30And when forty years were expired, there appeared to him in the wilderness of mount Sina an angel of the Lord in a flame of fire in a bush. 31When Moses saw it, he wondered at the sight: and as he drew near to behold it, the voice of the Lord came unto him, 32Saying, I am the God of thy fathers, the God of Abraham, and the God of Isaac, and the God of Jacob. Then Moses trembled, and durst not behold. 33Then said the Lord to him, Put off thy shoes from thy feet: for the place where thou standest is holy ground. 34I have seen, I have seen the affliction of my people which is in Egypt, and I have heard their groaning, and am come down to deliver them. And now come, I will send thee into Egypt. 35This Moses whom they refused, saying, Who made thee a ruler and a judge? the same did God send to be a ruler and a deliverer by the hand of the angel which appeared to him in the bush. 36He brought them out, after that he had shewed wonders and signs in the land of Egypt, and in the Red sea, and in the wilderness forty years. 37This is that Moses, which said unto the children of Israel, A prophet shall the Lord your God raise up unto you of your brethren, like unto me; him shall ye hear. 38This is he, that was in the church in the wilderness with the angel which spake to him in the mount Sina, and with our fathers: who received the lively oracles to give unto us: 39To whom our fathers would not obey, but thrust him from them, and in their hearts turned back again into Egypt, 40Saying unto Aaron, Make us gods to go before us: for as for this Moses, which brought us out of the land of Egypt, we wot not what is become of him. 41And they made a calf in those days, and offered sacrifice unto the idol, and rejoiced in the works of their own hands.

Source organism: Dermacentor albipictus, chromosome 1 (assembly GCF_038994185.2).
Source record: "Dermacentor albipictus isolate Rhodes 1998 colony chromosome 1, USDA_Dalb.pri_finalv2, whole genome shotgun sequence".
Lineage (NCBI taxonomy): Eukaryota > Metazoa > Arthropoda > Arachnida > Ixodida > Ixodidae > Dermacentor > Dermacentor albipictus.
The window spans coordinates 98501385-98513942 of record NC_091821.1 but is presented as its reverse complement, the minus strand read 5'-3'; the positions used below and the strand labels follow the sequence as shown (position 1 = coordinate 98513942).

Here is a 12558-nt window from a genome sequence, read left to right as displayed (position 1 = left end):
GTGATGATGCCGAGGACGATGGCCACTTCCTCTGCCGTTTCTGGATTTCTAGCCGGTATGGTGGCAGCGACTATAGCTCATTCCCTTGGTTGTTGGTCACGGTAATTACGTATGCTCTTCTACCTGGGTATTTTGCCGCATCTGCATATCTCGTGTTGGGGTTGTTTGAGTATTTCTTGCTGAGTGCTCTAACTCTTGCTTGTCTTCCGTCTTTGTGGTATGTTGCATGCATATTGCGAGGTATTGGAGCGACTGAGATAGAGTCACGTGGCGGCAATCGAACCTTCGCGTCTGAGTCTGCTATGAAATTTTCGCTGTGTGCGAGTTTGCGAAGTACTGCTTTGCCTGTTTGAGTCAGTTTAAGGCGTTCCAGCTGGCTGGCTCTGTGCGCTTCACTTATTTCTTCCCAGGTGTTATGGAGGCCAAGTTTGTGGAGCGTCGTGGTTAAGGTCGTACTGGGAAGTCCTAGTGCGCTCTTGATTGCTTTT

What does Acts chapter 7 mean?

In Acts 6:12–14, Jews accused a Jesus-follower named Stephen of speaking against the temple, Moses, and the Law. Acts 7 is Stephen's defense. It can be difficult for modern readers to follow because he intermingles truth about the Mosaic law, the prophets of Israel, and the role of the temple in and around Old Testament Jewish history. Ultimately, he explains that God never asked for the temple, and the Israelites didn't need one to follow Him; Moses wasn't always perfect; the Israelites never properly followed Moses or the Law; and in fact, they killed the very prophets who told them how to recognize the Messiah.

First, Stephen sets the stage. He talks about how God called Abraham out of Mesopotamia and eventually sent him to Canaan. There, God promised Abraham that his descendants would own the land, though he himself would not. As a sign of promise, God told Abraham to circumcise the males in his clan. God called Abraham and gave him the rite of circumcision—the identifying mark of God's people—long before He gave the Mosaic law or allowed the temple to be built (Acts 7:1–8).

Next is the description of how the Israelites came to Egypt and were enslaved for four hundred years. They went to Egypt to escape a famine and grew into a nation while in slavery. For four hundred years, the Israelites had no law, no temple, and no freedom to worship God as they should, but they were still God's chosen people (Acts 7:9–19).